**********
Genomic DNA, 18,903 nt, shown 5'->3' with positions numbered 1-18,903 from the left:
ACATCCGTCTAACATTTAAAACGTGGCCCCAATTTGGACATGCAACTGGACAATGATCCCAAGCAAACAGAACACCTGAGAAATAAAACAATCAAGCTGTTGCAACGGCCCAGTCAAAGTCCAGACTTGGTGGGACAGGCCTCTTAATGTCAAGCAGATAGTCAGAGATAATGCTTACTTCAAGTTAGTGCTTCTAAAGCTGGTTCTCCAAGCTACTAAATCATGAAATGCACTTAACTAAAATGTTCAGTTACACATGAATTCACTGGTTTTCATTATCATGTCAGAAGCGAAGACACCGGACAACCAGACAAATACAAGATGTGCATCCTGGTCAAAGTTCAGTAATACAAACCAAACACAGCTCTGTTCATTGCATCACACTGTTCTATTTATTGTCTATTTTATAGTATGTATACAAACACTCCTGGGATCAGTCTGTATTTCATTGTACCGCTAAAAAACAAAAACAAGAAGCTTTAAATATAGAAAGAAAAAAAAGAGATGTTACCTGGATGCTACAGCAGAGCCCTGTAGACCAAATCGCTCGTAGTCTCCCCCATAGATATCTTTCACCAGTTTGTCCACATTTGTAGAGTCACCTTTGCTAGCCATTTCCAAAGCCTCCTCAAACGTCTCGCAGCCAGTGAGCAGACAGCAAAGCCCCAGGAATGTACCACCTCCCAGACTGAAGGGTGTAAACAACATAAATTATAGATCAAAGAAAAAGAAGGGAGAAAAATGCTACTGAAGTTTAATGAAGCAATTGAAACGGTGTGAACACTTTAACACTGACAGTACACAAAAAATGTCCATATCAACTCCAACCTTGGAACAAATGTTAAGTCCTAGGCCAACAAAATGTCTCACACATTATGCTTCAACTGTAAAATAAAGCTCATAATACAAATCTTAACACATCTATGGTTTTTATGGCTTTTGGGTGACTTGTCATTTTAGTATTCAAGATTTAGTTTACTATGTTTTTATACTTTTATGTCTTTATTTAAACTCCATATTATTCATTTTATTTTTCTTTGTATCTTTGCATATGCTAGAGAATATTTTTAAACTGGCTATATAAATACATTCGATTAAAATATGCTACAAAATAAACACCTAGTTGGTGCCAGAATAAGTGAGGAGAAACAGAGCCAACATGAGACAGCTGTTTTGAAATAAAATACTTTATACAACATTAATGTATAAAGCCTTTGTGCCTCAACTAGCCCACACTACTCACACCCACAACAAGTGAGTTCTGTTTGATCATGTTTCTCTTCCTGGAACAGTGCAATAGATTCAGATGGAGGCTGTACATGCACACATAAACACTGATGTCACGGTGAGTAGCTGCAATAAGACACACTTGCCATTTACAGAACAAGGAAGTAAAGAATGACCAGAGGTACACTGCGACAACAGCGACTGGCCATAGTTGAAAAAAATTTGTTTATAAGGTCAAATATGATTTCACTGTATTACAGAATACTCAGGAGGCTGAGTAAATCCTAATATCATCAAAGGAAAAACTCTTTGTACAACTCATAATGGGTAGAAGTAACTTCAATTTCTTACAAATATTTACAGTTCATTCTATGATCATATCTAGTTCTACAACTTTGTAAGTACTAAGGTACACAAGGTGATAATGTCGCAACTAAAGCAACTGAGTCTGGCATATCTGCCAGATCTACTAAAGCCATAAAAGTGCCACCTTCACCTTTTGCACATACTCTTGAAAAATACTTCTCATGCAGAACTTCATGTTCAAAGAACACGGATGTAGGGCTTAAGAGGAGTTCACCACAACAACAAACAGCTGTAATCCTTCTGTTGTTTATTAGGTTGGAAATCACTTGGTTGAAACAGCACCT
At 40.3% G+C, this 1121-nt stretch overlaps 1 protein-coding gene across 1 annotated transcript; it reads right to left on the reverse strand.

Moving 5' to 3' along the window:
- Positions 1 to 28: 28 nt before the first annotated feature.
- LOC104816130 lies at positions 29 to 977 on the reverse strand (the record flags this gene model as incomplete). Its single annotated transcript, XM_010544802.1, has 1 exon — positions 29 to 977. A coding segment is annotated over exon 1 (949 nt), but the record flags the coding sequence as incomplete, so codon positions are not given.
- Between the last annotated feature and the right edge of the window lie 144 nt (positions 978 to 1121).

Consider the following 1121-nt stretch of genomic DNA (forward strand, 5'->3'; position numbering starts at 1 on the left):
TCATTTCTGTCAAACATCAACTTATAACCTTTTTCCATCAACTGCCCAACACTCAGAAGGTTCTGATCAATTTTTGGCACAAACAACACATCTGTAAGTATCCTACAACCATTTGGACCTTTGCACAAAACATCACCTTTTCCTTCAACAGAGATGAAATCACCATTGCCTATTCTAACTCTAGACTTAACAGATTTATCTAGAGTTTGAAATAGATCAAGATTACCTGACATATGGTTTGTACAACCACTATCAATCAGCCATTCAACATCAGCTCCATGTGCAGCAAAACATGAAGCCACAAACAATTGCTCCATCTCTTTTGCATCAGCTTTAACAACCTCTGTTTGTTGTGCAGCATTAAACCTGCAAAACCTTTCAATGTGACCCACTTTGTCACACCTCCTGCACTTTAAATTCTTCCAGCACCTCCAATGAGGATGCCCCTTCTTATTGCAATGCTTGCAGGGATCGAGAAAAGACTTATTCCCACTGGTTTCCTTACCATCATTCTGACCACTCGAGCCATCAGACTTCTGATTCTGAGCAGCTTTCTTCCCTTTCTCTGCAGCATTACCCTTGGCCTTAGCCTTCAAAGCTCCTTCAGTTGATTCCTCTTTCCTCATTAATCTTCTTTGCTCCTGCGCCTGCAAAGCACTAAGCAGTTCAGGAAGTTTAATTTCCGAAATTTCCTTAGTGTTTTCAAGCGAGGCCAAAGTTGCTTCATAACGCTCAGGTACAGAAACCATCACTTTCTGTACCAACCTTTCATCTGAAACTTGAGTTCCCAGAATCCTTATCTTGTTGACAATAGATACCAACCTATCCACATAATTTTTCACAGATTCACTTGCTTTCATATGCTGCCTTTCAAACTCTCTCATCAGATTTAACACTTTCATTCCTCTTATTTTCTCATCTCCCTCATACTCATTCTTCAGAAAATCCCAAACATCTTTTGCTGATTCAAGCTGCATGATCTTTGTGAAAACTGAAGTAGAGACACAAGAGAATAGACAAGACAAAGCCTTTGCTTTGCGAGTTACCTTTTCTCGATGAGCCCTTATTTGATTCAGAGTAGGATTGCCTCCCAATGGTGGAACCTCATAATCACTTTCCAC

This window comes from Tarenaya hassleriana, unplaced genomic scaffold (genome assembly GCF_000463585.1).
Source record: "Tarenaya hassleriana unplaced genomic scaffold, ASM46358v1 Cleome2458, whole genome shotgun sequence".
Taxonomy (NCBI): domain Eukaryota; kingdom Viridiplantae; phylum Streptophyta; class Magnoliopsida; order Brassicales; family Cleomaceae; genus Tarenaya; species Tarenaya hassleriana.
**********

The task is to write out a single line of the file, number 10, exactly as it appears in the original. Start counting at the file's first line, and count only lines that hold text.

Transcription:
This window comes from Tarenaya hassleriana, unplaced genomic scaffold (genome assembly GCF_000463585.1).